However, studies have shown that these discussions do not always take place and, when they do, there are large discrepancies between patients and their clinicians over the goal of chemotherapy, with discordance rates as high as 81%.

The researchers argue that requiring the documentation of treatment goals during chemotherapy may serve as a reminder to have such discussions and potentially improve communication.

Study Details

Since 2011, the Beacon software program has included a "treatment goal" field, with options to choose from "curative," "palliative," "symptoms control," and "others."

The study authors therefore set out to examine patients' shared understanding of treatment goals as well as the use of the treatment-goal field and its documentation in the clinical notes.

They studied outpatients and inpatients, including those on clinical trials, who were receiving chemotherapy between 2012 and 2014 under the care of 23 oncologists across multiple specialties.

All patients were receiving their first cycle of chemotherapy and were interviewed within 21 days of starting treatment to determine their recall of discussions regarding therapy intent.

Of 207 patients included in the analysis, a therapy goal was documented by physicians on Beacon in 57% of cases, and the goal was recorded in the notes in 45.4%.

This meant that 56 (27%) of the 207 patients did not have any form of documented treatment goal.

After removing patients with missing or contradictory information, a total of 133 patient–physician dyads remained for analysis, representing 64.3% of the original cohort.

The majority (69.9%) of patients were younger than 65 years, 55.6% were women, 66.2% were married, and 81.2% were employed or retired. Only 3.8% were taking part in clinical trials.

The team found that there was no significance difference in the directionality of discordance between patients and physicians (P = .61), and the inter-rate agreement between patients and oncologists was "adequate," at kappa = 0.64.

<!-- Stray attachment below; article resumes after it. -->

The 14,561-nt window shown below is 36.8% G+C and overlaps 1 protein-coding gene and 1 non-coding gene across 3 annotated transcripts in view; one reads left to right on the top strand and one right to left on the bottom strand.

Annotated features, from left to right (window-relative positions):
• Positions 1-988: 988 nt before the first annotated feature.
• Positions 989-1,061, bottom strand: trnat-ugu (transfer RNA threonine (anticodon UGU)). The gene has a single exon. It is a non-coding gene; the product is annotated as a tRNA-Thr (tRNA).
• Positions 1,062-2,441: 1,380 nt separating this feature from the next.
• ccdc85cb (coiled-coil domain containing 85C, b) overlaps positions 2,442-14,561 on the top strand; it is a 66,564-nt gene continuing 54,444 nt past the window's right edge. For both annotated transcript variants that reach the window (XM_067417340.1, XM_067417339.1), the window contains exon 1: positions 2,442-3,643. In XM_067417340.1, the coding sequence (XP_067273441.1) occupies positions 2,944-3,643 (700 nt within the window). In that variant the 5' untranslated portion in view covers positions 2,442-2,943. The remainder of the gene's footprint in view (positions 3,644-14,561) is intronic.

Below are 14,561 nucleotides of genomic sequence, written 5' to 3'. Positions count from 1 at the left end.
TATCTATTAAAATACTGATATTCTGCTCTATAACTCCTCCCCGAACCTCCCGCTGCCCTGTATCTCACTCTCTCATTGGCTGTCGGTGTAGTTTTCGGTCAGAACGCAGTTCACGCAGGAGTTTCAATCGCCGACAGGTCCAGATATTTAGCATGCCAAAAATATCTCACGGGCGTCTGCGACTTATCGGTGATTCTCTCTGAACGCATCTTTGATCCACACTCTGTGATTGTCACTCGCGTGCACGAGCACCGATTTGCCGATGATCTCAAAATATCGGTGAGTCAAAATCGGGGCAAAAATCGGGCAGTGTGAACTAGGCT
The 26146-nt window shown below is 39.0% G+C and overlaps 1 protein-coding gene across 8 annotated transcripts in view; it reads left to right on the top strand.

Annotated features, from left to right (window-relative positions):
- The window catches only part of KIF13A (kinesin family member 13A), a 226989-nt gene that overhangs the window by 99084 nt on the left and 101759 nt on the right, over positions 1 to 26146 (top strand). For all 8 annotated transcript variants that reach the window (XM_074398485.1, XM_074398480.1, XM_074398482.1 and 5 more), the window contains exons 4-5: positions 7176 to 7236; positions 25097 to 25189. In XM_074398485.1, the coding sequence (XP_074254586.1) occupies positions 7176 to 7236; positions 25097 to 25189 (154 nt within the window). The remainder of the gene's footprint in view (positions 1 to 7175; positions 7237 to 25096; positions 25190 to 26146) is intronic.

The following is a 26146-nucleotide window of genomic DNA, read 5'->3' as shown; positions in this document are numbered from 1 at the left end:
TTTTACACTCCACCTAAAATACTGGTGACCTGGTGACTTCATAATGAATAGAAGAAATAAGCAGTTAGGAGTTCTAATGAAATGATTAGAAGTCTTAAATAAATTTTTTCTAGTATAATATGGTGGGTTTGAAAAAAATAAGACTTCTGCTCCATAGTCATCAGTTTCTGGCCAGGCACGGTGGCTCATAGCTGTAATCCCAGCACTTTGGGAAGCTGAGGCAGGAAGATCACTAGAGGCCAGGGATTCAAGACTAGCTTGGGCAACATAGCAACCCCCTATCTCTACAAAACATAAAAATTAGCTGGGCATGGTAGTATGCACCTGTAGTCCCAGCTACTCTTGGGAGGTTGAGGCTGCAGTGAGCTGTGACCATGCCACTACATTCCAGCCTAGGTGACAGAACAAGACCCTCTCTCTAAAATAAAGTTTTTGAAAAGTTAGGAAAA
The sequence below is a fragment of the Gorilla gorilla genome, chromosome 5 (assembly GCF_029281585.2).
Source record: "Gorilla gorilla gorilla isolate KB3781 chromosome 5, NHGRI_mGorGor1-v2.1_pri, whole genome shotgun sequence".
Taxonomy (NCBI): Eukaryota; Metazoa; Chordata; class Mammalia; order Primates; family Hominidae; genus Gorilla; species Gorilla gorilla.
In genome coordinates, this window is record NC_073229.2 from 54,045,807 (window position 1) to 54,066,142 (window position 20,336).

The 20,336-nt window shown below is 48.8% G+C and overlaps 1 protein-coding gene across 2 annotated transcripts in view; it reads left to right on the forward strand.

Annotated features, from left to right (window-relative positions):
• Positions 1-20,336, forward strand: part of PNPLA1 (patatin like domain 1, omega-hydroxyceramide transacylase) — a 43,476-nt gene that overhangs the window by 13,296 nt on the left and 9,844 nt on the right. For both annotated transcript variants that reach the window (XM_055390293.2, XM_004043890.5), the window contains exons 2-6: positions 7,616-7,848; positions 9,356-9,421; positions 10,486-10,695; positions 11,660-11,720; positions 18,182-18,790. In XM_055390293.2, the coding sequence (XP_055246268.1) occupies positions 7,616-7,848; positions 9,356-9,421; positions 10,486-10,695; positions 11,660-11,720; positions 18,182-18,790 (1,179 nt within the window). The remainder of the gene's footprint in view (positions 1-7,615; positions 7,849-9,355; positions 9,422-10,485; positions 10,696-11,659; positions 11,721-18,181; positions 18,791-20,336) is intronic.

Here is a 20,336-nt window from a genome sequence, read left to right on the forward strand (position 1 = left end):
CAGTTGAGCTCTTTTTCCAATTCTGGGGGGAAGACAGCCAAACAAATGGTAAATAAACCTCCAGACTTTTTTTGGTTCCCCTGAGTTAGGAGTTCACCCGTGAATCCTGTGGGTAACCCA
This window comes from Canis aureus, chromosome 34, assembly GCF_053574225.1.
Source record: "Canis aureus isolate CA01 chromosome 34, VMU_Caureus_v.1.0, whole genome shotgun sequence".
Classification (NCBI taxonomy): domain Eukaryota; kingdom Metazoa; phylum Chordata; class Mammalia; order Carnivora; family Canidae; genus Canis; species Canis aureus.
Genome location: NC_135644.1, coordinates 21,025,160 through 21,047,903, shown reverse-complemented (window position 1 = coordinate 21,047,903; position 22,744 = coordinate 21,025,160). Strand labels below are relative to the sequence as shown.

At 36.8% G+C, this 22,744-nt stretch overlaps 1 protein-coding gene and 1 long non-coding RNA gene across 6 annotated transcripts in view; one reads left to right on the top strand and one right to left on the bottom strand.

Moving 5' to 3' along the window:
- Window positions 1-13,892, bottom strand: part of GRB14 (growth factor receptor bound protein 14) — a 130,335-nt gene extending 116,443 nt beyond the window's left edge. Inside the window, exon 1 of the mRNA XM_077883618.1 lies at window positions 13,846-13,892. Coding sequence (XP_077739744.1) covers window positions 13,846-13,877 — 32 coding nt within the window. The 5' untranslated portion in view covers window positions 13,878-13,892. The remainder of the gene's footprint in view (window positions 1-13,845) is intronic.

They note that, with 23 patients and oncologists disagreeing over intended treatment goals, the overall rate of discordance, at 17.3%, was significantly less than the proposed clinically acceptable threshold of 33% (P < .01).

The results also revealed that, among the 23 discordant patient–physician dyads, 56.5% were discordant in the sense of patients identifying no possibility of cure while the physician's intent was curative.

In the remaining 43.5% of cases, the patients understood that there was a curative intent, while the physician's goal was noncurative. This equated to 7.5% of the overall study cohort.

Interestingly, 13 (22.8%) of 57 patients with curable-intent cancer believed that their chemotherapy had a noncurative intent.

The findings were unaffected by taking into account patient age, gender, and marital and unemployment status.

The researchers conclude: "Discrepancy still exists between documentation of goals of therapy and patients' understanding of the same, indicating ongoing lack of proper communication between oncologists and their patients."

They added that "efforts to promote utilization of computerized entry of treatment goal fields in an attempt to improve communication are advocated for future research."

The study was in part supported by a National Institutes of Health (NIH) and Clinical and Translational Science Awards (CTSA) grant.

Varun Monga, one of the study's authors, was the recipient of the NIH CTSA grant, which was paid to the University of Iowa Carver College of Medicine. Study author Mohammed Milhem serves in a consulting or advisory role for several companies, including Genentech/Roche, EMD Serono, Novartis, Eisai, and BristolMyers Squibb.

Eur J Cancer Care. Published online December 3, 2018. Abstract